Tree Identification: Ginkgo Tree

An often-forgotten species of gymnosperms are the ginkgo or maidenhair trees, Ginkgo biloba. They are part of an ancient order of plants having both fern and conifer characteristics and ginkgo is the sole surviving genus!

This species thrived during the late Mesozoic period, about 150 million years ago, until it became extinct in all parts of the world except China. This was due to its religious significance and medicinal uses; it had been planted extensively around shrines and temples. They are known for their longevity, with the oldest reported female ginkgo being about 3,000 years old in the Shandong Province of China.

Ginkgo is a medium-sized tree growing up to 80 feet tall. The bark is thick with an ash-gray color. The leaves are borne in clusters of 3-5 with a very distinct fan shape. The male and female trees can be distinguished by their reproductive structures and by smell, depending on the time of year. The male reproductive structures are short-stalked catkins that are 3-6 cm long and yellow. Whereas the female reproductive structures look like an acorn, 1-2 cm in size. The seed is covered by a pulpy coat that appears orange-yellow to green. The pulp has a very putrid smell.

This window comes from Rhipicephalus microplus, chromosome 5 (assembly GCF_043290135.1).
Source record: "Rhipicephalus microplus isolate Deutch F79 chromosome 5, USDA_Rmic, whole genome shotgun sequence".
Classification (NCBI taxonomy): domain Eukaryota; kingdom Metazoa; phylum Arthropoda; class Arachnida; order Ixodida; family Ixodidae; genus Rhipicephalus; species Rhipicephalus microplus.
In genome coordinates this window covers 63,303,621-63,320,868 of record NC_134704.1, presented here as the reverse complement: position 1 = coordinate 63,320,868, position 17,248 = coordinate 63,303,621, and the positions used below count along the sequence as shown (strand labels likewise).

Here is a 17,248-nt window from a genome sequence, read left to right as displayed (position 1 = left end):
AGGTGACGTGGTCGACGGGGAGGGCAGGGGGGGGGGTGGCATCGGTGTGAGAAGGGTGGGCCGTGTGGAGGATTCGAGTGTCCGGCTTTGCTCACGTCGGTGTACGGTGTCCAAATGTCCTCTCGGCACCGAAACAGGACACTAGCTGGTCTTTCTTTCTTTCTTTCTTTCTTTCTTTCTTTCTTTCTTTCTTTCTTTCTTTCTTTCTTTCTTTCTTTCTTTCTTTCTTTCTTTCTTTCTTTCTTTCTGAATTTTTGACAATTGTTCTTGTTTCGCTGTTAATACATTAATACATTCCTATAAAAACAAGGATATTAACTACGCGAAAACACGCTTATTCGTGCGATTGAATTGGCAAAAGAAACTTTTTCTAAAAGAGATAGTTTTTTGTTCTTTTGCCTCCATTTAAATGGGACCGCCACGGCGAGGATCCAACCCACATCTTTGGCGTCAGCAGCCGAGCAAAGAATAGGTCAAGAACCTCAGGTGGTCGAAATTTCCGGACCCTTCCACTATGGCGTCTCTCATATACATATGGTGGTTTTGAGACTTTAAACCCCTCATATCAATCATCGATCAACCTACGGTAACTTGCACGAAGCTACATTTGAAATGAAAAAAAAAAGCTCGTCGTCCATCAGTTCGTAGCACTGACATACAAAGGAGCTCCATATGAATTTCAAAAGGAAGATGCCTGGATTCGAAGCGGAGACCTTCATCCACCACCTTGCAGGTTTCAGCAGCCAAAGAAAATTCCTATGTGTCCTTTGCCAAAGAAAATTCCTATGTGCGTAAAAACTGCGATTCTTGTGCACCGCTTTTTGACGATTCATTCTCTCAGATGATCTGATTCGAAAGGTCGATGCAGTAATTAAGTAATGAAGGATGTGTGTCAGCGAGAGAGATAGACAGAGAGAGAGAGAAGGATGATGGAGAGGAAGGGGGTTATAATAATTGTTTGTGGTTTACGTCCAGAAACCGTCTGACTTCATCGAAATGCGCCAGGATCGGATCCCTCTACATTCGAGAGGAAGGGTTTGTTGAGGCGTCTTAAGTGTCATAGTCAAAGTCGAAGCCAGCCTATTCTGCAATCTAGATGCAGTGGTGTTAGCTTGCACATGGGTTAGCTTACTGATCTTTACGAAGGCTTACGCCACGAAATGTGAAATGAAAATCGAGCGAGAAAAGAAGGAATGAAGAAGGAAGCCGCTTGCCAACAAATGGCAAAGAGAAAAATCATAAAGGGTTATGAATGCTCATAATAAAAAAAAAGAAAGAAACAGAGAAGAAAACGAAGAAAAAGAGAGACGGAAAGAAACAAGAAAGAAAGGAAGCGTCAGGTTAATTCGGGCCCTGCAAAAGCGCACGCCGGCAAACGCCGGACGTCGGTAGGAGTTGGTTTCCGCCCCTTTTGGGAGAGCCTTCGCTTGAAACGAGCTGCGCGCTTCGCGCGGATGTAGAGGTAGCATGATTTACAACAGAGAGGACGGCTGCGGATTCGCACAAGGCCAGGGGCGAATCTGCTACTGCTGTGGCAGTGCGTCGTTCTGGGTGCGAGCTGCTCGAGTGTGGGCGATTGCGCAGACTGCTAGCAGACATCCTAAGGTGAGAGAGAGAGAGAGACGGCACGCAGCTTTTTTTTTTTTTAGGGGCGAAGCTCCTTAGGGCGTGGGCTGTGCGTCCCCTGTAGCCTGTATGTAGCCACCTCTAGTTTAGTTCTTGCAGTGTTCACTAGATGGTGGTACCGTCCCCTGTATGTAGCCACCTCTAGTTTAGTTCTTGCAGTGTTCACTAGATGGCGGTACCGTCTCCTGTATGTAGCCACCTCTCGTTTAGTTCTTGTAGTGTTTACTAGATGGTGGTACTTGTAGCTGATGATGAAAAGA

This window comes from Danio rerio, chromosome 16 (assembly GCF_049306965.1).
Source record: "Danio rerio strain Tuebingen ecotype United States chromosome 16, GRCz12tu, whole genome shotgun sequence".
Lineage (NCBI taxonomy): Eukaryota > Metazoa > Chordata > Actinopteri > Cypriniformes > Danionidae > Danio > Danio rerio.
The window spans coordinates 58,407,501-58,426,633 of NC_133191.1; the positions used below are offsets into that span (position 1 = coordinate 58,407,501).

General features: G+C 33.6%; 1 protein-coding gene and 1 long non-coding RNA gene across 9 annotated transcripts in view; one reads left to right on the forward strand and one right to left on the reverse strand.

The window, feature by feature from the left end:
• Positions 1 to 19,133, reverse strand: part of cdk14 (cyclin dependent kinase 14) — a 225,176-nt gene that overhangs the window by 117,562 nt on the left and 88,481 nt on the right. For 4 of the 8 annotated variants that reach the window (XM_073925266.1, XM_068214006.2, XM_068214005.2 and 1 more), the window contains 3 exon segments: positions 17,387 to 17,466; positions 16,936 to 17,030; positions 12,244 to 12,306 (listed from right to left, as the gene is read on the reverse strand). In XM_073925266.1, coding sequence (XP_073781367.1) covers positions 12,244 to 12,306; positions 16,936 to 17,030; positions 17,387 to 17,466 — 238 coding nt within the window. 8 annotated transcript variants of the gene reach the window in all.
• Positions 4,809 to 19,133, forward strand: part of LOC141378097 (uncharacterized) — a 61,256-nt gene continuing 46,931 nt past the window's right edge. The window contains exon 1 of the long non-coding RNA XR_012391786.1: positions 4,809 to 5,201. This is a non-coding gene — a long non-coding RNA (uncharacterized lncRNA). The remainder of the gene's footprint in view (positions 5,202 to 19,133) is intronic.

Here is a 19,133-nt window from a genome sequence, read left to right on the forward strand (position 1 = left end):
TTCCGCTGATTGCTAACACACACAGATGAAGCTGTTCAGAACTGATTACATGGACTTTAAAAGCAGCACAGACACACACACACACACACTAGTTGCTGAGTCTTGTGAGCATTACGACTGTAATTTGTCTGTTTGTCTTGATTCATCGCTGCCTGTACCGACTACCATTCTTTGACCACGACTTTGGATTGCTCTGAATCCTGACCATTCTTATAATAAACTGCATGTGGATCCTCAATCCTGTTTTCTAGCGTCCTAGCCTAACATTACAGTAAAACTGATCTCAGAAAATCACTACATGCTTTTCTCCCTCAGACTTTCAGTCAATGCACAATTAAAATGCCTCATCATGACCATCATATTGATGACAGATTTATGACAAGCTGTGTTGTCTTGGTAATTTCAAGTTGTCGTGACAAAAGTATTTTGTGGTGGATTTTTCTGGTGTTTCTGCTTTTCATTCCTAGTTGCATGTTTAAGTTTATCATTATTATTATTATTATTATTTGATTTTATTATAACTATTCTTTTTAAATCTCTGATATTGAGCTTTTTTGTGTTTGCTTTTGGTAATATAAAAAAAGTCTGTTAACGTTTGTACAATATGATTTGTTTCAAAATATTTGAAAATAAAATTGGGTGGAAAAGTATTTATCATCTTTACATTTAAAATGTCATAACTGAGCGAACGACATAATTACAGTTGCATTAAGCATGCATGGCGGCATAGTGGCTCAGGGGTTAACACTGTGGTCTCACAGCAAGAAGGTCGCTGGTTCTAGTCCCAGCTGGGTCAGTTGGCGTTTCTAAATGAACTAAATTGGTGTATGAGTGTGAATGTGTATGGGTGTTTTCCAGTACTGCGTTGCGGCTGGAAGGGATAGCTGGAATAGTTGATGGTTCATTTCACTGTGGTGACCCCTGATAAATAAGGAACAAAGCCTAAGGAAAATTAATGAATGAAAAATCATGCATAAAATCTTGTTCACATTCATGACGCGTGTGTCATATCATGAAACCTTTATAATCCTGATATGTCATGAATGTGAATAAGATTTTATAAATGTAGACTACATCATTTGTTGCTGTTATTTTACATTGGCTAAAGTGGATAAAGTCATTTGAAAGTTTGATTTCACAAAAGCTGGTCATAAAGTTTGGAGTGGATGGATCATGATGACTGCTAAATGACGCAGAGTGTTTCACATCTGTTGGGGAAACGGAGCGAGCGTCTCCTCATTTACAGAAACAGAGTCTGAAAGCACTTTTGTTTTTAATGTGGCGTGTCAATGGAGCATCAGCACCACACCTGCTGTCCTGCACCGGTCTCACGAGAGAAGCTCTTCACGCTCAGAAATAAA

Ginkgo is often planted in urban settings, with preference given to the male variety due to the smell of the females. Ginkgo can be found planted on the UW-Madison campus, it is a very unique tree and easily identified.

– Meagan Backhaus, CF, Assistant Project Forester